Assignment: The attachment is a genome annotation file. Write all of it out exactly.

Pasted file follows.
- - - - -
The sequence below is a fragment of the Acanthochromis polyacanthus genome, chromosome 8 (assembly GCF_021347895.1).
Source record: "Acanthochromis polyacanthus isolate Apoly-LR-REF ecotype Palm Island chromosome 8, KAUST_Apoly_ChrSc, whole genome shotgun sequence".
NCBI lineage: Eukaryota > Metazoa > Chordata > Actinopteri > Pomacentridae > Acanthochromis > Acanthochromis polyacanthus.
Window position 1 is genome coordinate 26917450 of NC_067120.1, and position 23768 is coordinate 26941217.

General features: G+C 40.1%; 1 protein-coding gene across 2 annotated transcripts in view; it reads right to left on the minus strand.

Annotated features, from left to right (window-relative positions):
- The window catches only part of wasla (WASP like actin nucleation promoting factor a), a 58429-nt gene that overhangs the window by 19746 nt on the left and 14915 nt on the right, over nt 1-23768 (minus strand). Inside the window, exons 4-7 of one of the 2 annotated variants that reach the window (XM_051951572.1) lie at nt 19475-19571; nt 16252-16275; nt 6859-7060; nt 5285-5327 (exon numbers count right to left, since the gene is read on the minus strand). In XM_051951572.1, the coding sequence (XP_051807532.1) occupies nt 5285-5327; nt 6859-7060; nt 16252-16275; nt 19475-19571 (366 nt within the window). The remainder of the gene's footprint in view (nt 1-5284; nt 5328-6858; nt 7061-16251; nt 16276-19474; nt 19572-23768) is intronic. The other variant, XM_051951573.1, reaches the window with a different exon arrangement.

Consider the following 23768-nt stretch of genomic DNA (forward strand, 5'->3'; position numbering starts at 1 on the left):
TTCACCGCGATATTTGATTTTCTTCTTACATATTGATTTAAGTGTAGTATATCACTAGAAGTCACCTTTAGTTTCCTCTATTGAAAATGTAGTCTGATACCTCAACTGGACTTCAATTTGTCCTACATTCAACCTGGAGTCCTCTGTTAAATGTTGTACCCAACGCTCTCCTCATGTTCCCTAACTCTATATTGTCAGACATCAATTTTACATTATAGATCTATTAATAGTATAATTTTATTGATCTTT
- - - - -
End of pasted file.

The sequence below is a fragment of the Acanthochromis polyacanthus genome, chromosome 8 (assembly GCF_021347895.1).
Source record: "Acanthochromis polyacanthus isolate Apoly-LR-REF ecotype Palm Island chromosome 8, KAUST_Apoly_ChrSc, whole genome shotgun sequence".
NCBI lineage: Eukaryota > Metazoa > Chordata > Actinopteri > Pomacentridae > Acanthochromis > Acanthochromis polyacanthus.
Window position 1 is genome coordinate 26917450 of NC_067120.1, and position 23768 is coordinate 26941217.

General features: G+C 40.1%; 1 protein-coding gene across 2 annotated transcripts in view; it reads right to left on the minus strand.

Annotated features, from left to right (window-relative positions):
- The window catches only part of wasla (WASP like actin nucleation promoting factor a), a 58429-nt gene that overhangs the window by 19746 nt on the left and 14915 nt on the right, over nt 1-23768 (minus strand). Inside the window, exons 4-7 of one of the 2 annotated variants that reach the window (XM_051951572.1) lie at nt 19475-19571; nt 16252-16275; nt 6859-7060; nt 5285-5327 (exon numbers count right to left, since the gene is read on the minus strand). In XM_051951572.1, the coding sequence (XP_051807532.1) occupies nt 5285-5327; nt 6859-7060; nt 16252-16275; nt 19475-19571 (366 nt within the window). The remainder of the gene's footprint in view (nt 1-5284; nt 5328-6858; nt 7061-16251; nt 16276-19474; nt 19572-23768) is intronic. The other variant, XM_051951573.1, reaches the window with a different exon arrangement.

Consider the following 23768-nt stretch of genomic DNA (forward strand, 5'->3'; position numbering starts at 1 on the left):
TTCACCGCGATATTTGATTTTCTTCTTACATATTGATTTAAGTGTAGTATATCACTAGAAGTCACCTTTAGTTTCCTCTATTGAAAATGTAGTCTGATACCTCAACTGGACTTCAATTTGTCCTACATTCAACCTGGAGTCCTCTGTTAAATGTTGTACCCAACGCTCTCCTCATGTTCCCTAACTCTATATTGTCAGACATCAATTTTACATTATAGATCTATTAATAGTATAATTTTATTGATCTTT